Kerrie Campbell. (Photo: Diego M. Radzinschi/ALM)
Nearly two months after voting to expel a former partner who is leading a $100 million gender bias suit against Chadbourne & Parke, the firm failed on Wednesday to escape a proposed class action alleging it’s run by an ” all-male dictatorship.”
U.S. District Judge J. Paul Oetken in Manhattan shot down Chadbourne’s motions for summary judgment and to dismiss class and collective action claims in a suit led by former partner, Kerrie Campbell, and two other former Chadbourne partners—Mary Yelenick, who remains at the firm in an of counsel role, and former Kiev, Ukraine, office leader Jaroslawa Zelinsky Johnson.
The decision comes on the heels of new filings lodged late Tuesday in a similar but separate suit in Washington, D.C., federal court against Proskauer Rose. That firm filed pleadings late Tuesday seeking dismissal of an unnamed woman partner’s gender bias claims and a $50 million damages claim.
For Chadbourne, the sex bias suit has coincided with the firm’s preparation for a combination with global legal giant Norton Rose Fulbright. The deal, announced in February, would create a firm with roughly 4,000 U.S. lawyers globally and revenues close to $2 billion. On Wednesday, The American Lawyer affiliate Legal Week reported that the proposed union may be delayed as the two firms work through client conflicts.
Oetken’s ruling in the Chadbourne case considered several motions—summary judgment and dismissal bids on Chadbourne’s part, as well as a motion from Campbell to dismiss counterclaims against her and a plaintiffs’ motion for conditional class certification under the federal Equal Pay Act. At the center of those motions, the judge wrote, is the question of “whether plaintiffs are ‘employees’ under the relevant federal statutes and therefore protected within their ambit.”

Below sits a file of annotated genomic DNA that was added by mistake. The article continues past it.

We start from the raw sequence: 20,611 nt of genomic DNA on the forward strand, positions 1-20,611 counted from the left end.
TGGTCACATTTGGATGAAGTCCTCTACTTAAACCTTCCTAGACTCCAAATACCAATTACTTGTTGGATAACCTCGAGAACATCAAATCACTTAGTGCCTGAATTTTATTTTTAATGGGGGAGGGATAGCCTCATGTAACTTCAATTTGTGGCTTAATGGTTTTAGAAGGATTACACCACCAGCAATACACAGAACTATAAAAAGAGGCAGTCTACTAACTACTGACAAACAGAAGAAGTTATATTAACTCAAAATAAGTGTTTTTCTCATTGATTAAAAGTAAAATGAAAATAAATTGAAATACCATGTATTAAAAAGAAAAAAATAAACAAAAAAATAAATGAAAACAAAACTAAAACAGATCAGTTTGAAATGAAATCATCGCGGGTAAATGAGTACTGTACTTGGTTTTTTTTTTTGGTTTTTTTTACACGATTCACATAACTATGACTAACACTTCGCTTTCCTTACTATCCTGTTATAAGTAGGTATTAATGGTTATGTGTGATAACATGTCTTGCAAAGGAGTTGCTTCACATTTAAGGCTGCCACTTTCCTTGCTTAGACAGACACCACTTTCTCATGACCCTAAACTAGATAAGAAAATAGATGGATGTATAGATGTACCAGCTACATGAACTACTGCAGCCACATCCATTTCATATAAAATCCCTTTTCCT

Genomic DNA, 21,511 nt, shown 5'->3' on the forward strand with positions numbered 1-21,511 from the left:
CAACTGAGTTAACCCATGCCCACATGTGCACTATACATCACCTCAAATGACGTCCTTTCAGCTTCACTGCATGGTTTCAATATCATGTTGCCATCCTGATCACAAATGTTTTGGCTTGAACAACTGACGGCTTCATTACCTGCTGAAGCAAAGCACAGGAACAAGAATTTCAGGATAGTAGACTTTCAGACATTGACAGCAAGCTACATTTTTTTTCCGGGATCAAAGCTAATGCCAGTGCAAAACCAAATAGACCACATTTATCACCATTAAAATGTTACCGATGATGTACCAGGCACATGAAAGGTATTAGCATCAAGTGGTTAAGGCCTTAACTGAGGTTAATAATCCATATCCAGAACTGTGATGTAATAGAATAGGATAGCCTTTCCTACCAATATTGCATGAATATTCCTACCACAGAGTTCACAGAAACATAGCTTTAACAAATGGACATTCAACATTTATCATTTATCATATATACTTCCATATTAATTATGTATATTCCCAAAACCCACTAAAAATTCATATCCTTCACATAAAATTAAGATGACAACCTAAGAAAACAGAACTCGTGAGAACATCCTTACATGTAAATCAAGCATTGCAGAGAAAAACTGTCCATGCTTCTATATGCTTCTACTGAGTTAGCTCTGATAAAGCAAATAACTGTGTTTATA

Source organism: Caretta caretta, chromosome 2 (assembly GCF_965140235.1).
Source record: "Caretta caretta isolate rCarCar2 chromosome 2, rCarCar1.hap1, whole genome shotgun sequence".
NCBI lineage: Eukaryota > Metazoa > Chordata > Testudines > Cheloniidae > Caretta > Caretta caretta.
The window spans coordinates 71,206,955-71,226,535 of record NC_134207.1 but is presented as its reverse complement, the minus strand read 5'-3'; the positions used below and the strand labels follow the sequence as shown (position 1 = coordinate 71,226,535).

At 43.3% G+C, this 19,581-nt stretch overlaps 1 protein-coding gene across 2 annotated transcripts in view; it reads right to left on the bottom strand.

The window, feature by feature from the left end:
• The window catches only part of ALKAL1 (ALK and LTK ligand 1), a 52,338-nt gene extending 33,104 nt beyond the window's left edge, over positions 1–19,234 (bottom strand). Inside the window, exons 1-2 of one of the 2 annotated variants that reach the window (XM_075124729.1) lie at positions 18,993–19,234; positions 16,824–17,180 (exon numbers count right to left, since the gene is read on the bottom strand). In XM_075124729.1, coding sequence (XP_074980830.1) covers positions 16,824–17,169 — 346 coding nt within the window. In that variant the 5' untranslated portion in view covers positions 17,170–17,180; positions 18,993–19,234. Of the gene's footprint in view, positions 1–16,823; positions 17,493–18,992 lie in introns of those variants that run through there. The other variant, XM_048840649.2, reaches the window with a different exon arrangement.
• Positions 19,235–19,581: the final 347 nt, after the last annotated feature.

Concluding that it’s too early to answer that question, Oetken denied the competing motions and ordered “limited” discovery to determine if the three former Chadbourne partners deserve protection under employment laws, or if their former status as partial owners of the firm disqualifies them from bringing the suit. The judge said he would allow the two sides to renew most of their motions after the discovery period.
A Chadbourne representative said in a statement Wednesday that the firm believes the case should have been tossed out before discovery, but remains “confident that after such discovery the court will find that the plaintiffs are not employees under the law, and that their claims should be dismissed.”
The lead lawyer for the woman partners, David Sanford of Sanford Heisler Sharp, said in a statement that the decision shows that law firms may be liable under employment laws for their treatment of partners.
“Discovery will establish that law firm partners are entitled to the full protections of this country’s laws against discrimination and retaliation,” he said.
Oetken’s decision came in one of a trio of pending gender bias suits against large law firms—Chadbourne, Proskauer Rose and Sedgwick—all brought on behalf of current or former female partners represented by Sanford and others at his firm. In both the Chadbourne and Proskauer cases, Sanford is pitted against a defense team led by Proskauer partners Kathleen McKenna and Evandro Gigante. (Seyfarth Shaw is defending Sedgwick.)